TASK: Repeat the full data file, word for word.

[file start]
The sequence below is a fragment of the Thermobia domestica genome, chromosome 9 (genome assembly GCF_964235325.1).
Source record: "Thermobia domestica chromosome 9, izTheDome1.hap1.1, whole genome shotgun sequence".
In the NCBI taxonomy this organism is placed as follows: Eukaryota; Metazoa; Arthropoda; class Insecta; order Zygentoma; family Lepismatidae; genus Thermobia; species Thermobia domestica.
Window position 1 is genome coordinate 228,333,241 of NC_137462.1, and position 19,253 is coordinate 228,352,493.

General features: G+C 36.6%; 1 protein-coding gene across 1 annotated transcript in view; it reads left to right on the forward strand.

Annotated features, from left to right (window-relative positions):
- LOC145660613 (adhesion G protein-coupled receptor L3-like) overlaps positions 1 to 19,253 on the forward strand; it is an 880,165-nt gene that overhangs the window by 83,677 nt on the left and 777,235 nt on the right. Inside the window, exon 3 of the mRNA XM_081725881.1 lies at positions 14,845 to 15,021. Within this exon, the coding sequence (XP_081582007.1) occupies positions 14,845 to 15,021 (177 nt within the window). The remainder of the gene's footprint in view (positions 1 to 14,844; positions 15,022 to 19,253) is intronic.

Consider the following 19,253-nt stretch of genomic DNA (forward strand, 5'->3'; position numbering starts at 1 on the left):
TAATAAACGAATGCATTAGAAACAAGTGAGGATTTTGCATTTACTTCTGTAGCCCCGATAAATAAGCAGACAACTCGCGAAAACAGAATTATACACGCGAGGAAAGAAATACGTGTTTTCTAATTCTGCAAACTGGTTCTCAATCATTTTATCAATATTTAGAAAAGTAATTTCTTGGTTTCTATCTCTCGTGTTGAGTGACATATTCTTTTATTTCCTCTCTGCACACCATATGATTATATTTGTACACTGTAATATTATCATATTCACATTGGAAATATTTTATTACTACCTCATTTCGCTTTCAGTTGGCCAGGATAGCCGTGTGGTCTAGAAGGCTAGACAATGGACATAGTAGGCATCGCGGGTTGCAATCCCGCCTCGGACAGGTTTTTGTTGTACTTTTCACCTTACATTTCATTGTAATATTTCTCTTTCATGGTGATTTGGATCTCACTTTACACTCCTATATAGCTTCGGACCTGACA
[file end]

The sequence below is a fragment of the Thermobia domestica genome, chromosome 9 (genome assembly GCF_964235325.1).
Source record: "Thermobia domestica chromosome 9, izTheDome1.hap1.1, whole genome shotgun sequence".
In the NCBI taxonomy this organism is placed as follows: Eukaryota; Metazoa; Arthropoda; class Insecta; order Zygentoma; family Lepismatidae; genus Thermobia; species Thermobia domestica.
Window position 1 is genome coordinate 228,333,241 of NC_137462.1, and position 19,253 is coordinate 228,352,493.

General features: G+C 36.6%; 1 protein-coding gene across 1 annotated transcript in view; it reads left to right on the forward strand.

Annotated features, from left to right (window-relative positions):
- LOC145660613 (adhesion G protein-coupled receptor L3-like) overlaps positions 1 to 19,253 on the forward strand; it is an 880,165-nt gene that overhangs the window by 83,677 nt on the left and 777,235 nt on the right. Inside the window, exon 3 of the mRNA XM_081725881.1 lies at positions 14,845 to 15,021. Within this exon, the coding sequence (XP_081582007.1) occupies positions 14,845 to 15,021 (177 nt within the window). The remainder of the gene's footprint in view (positions 1 to 14,844; positions 15,022 to 19,253) is intronic.

Consider the following 19,253-nt stretch of genomic DNA (forward strand, 5'->3'; position numbering starts at 1 on the left):
TAATAAACGAATGCATTAGAAACAAGTGAGGATTTTGCATTTACTTCTGTAGCCCCGATAAATAAGCAGACAACTCGCGAAAACAGAATTATACACGCGAGGAAAGAAATACGTGTTTTCTAATTCTGCAAACTGGTTCTCAATCATTTTATCAATATTTAGAAAAGTAATTTCTTGGTTTCTATCTCTCGTGTTGAGTGACATATTCTTTTATTTCCTCTCTGCACACCATATGATTATATTTGTACACTGTAATATTATCATATTCACATTGGAAATATTTTATTACTACCTCATTTCGCTTTCAGTTGGCCAGGATAGCCGTGTGGTCTAGAAGGCTAGACAATGGACATAGTAGGCATCGCGGGTTGCAATCCCGCCTCGGACAGGTTTTTGTTGTACTTTTCACCTTACATTTCATTGTAATATTTCTCTTTCATGGTGATTTGGATCTCACTTTACACTCCTATATAGCTTCGGACCTGACA